Holt v. Hobbs
United States Supreme Court
574 US 352, 135 S. Ct. 853 (2014)
Gregory Holt (plaintiff) was a Muslim and a prisoner in an Arkansas Department of Correction (defendant) prison. The Department prohibited prisoners from growing beards, with the exception of prisoners with dermatological conditions, who the Department permitted to grow one-quarter-inch beards. The Department did permit prisoners to grow hair of reasonable length on their heads. Holt, believing that growing a beard was a requirement of his religion, requested a religious exemption from the no-beard policy. To compromise, Holt requested growing only a one-half-inch beard. The Department denied the request. Holt brought suit, alleging that the denial violated his rights under the Free Exercise Clause. The Department argued that its no-beard policy prevented prisoners from hiding contraband and from disguising their identities. The district court found in favor of the Department, and the court of appeals affirmed. The United States Supreme Court granted certiorari.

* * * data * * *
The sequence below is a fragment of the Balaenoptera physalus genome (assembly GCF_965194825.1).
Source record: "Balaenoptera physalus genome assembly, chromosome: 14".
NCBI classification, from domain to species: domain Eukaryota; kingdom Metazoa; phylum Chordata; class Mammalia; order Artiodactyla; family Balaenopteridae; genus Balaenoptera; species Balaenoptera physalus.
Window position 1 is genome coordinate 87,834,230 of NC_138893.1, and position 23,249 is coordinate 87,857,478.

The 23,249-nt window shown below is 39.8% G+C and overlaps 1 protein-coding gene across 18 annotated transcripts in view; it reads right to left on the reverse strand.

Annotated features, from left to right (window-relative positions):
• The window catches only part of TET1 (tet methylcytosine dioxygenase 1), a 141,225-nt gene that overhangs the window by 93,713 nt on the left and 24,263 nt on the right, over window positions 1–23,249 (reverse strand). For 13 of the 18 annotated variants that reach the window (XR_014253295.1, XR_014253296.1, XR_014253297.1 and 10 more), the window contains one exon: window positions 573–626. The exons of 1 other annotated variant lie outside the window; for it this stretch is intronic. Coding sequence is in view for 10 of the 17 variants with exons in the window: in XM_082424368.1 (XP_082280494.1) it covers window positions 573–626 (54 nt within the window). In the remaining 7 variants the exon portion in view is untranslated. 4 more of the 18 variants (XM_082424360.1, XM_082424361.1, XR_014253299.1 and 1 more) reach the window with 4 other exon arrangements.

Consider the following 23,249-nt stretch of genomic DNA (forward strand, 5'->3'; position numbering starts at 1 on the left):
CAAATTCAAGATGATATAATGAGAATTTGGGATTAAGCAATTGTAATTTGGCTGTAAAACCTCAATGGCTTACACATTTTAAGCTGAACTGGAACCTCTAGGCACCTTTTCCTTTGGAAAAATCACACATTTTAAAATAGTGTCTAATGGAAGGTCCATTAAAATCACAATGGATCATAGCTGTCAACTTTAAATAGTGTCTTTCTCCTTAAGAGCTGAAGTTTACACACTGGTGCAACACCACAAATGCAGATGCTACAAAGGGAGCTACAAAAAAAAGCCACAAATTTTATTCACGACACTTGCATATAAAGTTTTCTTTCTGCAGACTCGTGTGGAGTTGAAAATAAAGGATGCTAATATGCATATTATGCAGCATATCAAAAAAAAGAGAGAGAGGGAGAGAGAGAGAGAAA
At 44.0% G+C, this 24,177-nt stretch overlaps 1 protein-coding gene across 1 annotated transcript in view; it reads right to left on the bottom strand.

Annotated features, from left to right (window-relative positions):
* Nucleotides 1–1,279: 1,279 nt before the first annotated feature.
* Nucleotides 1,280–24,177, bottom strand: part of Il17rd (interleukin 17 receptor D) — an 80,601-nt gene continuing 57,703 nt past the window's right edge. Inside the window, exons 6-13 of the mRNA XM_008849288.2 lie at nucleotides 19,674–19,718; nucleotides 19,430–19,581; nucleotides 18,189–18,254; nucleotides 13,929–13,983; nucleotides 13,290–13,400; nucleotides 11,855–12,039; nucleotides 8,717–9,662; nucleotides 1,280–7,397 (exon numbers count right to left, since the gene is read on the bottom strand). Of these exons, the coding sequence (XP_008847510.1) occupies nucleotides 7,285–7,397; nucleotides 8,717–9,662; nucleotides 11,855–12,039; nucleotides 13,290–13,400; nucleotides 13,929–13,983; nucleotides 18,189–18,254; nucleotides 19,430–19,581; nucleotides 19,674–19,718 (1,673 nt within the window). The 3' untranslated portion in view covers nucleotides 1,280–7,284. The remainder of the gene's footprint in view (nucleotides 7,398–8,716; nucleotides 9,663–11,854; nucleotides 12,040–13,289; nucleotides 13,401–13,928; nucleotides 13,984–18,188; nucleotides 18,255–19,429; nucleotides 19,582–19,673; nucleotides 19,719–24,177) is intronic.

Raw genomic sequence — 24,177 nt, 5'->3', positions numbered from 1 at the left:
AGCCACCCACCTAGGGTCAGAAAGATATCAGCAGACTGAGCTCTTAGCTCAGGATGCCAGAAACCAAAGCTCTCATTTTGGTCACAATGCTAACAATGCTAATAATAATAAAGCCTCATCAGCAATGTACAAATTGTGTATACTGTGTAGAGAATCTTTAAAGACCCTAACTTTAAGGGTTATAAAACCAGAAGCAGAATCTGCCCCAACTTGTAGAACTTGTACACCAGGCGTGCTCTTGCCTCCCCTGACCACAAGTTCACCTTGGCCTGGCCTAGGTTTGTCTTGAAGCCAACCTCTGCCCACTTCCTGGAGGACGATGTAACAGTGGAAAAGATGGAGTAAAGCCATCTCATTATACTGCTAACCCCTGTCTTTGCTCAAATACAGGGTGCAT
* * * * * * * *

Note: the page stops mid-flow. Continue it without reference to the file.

Rule of Law
Holding and Reasoning (Alito, J.)
Concurrence (Ginsburg, J.)
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